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  • Writer's pictureESSEX FREE PRESS

Council to consider six amendments to the Comprehensive Zoning By-Law

by Sylene Argent

On Monday, August 23, Essex Council hosted a special meeting regarding six possible general amendments to the Town of Essex Comprehensive Zoning By-Law, By-Law 1037.

  The statutory public meeting was meant to give Council an opportunity to hear public feedback for a future decision on the matter.

  Rita Jabbour, Manager of Planning for the Town of Essex, noted Zoning By-Laws control the use of land in a community through a set of regulations, which are legally enforceable through the Town’s building and by-law enforcement departments.

  The By-Laws are established through the provincial Planning Act. As part of that, Council could pass amendments to determine how land may be used, where buildings and other structures can be located, the types of buildings that are permitted and how they may be used, the lot sizes and dimensions, parking requirements, building heights and densities, and setbacks from a street.

  The Town of Essex’s current Zoning By-Law was passed in 2010, but it gets amended as a result of changes in Building Code regulations, land use trends, and Official Plan Policies, Jabbour noted.

  Jabbour said the meeting was held because there are some amendments that need to be made to the Zoning By-Law. Members of Administration, she explained, have analyzed recent applications to the Committee of Adjustment, which can approve minor variances for Zoning By-Law amendments. In addition, members of administration have heard similar development inquiries from residents that may not comply with the Zoning By-Law.

  She presented six matters for Council to consider:

• That the minimum exterior side yard width between a main dwelling and a detached accessory building be four-feet in the Residential Districts, R1.1, R2.1, R2.2, subject to a minimum 20-foot setback for garage entrances facing the exterior lot line.

• That the provisions of subsection 9.5 of the Zoning By-law, regarding the extension of a porch or sunroom into a required rear yard, be deleted or that encroachments of porches and sunrooms be limited to porches and sunrooms of one-storey only, measured at grade.

• For lots not serviced by a municipal sanitary sewer in the Residential R1.1 zoning district, that the minimum lot area be reduced to 10,000 square-feet and that the choice of which septic sewage treatment system be determined by the Chief Building Official. Tertiary treatment septic system shall be required for any new dwelling or when the replacement of an existing septic system is mandated by the Ontario Building Code.

• That the provisions of the Agricultural A1.1 zoning district regarding special building and yard regulations for small lots be applied to lots of one-acre or less in the A1.1 and A1.2 districts and that the minimum rear yard depth be 25-feet.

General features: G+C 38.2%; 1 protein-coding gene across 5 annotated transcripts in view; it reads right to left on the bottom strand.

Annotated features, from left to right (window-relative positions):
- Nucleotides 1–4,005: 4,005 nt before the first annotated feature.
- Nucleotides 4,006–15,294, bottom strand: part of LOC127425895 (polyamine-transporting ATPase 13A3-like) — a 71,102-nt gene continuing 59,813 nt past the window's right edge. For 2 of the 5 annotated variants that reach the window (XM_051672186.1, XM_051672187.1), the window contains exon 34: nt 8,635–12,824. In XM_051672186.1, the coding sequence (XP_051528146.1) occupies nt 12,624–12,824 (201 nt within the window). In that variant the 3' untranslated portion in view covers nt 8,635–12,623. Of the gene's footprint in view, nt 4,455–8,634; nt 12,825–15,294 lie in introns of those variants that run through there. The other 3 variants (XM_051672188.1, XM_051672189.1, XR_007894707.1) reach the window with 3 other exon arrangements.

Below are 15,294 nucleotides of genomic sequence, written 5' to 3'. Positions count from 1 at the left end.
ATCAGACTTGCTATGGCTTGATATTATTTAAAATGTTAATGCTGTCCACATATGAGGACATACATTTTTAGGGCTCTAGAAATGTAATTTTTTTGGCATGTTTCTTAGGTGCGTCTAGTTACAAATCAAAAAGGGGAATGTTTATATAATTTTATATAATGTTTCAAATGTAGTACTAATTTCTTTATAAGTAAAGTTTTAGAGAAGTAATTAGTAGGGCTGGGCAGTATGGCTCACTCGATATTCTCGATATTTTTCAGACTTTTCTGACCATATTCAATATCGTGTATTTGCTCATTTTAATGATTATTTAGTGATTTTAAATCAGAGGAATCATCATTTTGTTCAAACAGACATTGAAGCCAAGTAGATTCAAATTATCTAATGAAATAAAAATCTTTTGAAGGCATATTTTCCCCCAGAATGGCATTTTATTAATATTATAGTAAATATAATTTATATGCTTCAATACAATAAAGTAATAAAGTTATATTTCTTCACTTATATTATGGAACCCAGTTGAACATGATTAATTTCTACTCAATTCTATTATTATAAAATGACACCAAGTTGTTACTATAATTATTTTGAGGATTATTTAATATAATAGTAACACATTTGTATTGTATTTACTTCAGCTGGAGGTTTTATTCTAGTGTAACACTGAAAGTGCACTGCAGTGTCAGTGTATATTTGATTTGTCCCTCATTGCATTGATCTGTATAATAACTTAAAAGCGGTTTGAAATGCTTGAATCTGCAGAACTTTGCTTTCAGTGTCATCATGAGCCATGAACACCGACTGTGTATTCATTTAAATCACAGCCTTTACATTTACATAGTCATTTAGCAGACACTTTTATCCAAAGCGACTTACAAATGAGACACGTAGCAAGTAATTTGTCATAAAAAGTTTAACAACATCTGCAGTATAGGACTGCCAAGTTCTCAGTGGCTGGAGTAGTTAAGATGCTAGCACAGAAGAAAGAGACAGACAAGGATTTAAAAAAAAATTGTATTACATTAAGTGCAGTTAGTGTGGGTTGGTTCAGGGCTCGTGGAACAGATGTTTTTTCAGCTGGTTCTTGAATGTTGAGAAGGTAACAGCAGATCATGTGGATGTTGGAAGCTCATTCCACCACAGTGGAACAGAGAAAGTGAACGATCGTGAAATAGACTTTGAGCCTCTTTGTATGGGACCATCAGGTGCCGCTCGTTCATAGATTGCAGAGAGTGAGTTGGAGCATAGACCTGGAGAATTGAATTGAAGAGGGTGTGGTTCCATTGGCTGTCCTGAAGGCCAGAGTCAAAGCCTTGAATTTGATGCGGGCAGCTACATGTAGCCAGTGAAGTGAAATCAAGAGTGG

• Amend zoning regulation Section 8.5 to provide that a residential home occupation may take place in an accessory building to a dwelling located on a lot of 20,000 square-feet or greater in lot area, provided the accessory building is not located in a required yard or within a floodplain development control area.

• That a “Temporary Outdoor Vendor’s Site” be added as permitted use in the C3.2, Highway Commercial Corridor Zoning District.

  Jabbour noted ERCA had concerns with reductions in minimum lot areas, building and lot standards, and home occupations in outbuildings if implemented for flood-prone areas.

  Councillor Chris Vander Doelen expressed concern with the regulation that a tertiary treatment septic system shall be required for any new dwelling or when replacing an existing septic system, as he said this style is typically more expensive.

  Council heard from a few delegates during the meeting.

  Tim Sunderland spoke on behalf of family members, and noted they were in favour of proposed changes for home occupations in outbuildings. He said his daughter wants to open a gluten-free bakery as a home occupation business and needs to use a separate kitchen to do so.   

  Peter Valente, a local developer, said the encroachments presented at the meeting seemed a little heavy going forward. He thinks the changes regarding encroachments will result in many Committee of Adjustment meetings regarding the Zoning By-Law.

  Jabbour explained a deck higher than 1.2-meters would not be allowed to encroach into the required rear yard.

  Lori Chadwick, Director of Development, said the proposed amendment is a result of a motion Council passed regarding the impact these encroachments have when new subdivisions and builds abut existing neighborhoods. The regulation is to alleviate the impact of a deck on a second-story and its encroachment into the required rear yard. What happened is that in some cases, the porch was encroaching into the required yard so deeply, their deck was looking into the back-yard of their rear yard neighbour.

  Councillor Joe Garon wondered if Council could consider different rules for new development backing onto new development versus new development backing onto existing development.

  Valente doesn’t believe the proposed amendment will solve the problem. He provided a few suggestions that he thought may help. Chadwick asked him to submit his suggestions in writing, and suggested he meet with administration to discuss them further.   

  A Report to Council and proposed By-Law will be prepared and presented for Council consideration at a future meeting, likely the one scheduled for September 7. At that meeting, Council could approve, deny, or defer the amendments proposed. 

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